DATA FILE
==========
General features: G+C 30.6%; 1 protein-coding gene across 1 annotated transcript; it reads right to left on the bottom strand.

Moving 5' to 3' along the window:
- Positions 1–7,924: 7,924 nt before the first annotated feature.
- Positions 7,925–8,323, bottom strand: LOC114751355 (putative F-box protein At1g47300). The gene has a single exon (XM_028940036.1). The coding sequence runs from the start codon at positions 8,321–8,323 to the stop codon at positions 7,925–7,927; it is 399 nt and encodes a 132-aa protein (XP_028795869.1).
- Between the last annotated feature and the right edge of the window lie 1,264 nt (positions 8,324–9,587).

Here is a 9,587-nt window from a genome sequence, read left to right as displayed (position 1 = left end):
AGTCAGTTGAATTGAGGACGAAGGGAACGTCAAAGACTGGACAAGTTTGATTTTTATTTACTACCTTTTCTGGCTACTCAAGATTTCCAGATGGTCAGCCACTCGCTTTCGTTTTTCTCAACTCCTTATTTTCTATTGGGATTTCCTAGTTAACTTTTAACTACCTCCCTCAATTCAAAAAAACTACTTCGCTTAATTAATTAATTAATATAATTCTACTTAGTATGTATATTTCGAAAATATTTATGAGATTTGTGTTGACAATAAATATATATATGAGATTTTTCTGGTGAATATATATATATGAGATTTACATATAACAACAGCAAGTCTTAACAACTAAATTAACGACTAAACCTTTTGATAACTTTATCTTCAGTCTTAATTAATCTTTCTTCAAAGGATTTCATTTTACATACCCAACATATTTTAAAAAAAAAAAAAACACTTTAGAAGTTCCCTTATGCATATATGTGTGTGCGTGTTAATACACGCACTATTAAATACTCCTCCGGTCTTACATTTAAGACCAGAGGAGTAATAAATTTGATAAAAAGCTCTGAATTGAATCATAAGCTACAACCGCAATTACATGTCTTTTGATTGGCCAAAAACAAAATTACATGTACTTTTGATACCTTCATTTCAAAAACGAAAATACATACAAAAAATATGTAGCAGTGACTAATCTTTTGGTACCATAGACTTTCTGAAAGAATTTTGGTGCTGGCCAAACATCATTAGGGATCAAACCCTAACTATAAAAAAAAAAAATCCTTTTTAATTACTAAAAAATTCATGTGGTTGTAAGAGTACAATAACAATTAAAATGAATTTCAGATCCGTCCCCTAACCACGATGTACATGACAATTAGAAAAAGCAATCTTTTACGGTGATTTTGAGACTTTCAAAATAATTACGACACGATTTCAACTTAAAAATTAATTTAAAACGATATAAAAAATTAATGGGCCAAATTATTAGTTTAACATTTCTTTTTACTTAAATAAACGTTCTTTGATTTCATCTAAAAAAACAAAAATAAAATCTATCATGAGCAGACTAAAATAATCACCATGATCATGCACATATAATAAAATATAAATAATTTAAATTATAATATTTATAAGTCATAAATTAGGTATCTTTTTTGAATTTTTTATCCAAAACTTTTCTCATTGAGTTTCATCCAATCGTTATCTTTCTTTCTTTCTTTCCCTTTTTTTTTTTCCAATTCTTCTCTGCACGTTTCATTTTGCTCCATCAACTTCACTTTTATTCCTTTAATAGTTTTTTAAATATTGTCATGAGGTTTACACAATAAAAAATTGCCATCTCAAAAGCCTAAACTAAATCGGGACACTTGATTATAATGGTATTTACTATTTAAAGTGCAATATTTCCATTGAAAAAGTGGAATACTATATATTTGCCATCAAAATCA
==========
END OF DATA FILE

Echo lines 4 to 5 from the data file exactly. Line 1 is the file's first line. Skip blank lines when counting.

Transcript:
- Positions 7,925–8,323, bottom strand: LOC114751355 (putative F-box protein At1g47300). The gene has a single exon (XM_028940036.1). The coding sequence runs from the start codon at positions 8,321–8,323 to the stop codon at positions 7,925–7,927; it is 399 nt and encodes a 132-aa protein (XP_028795869.1).
- Between the last annotated feature and the right edge of the window lie 1,264 nt (positions 8,324–9,587).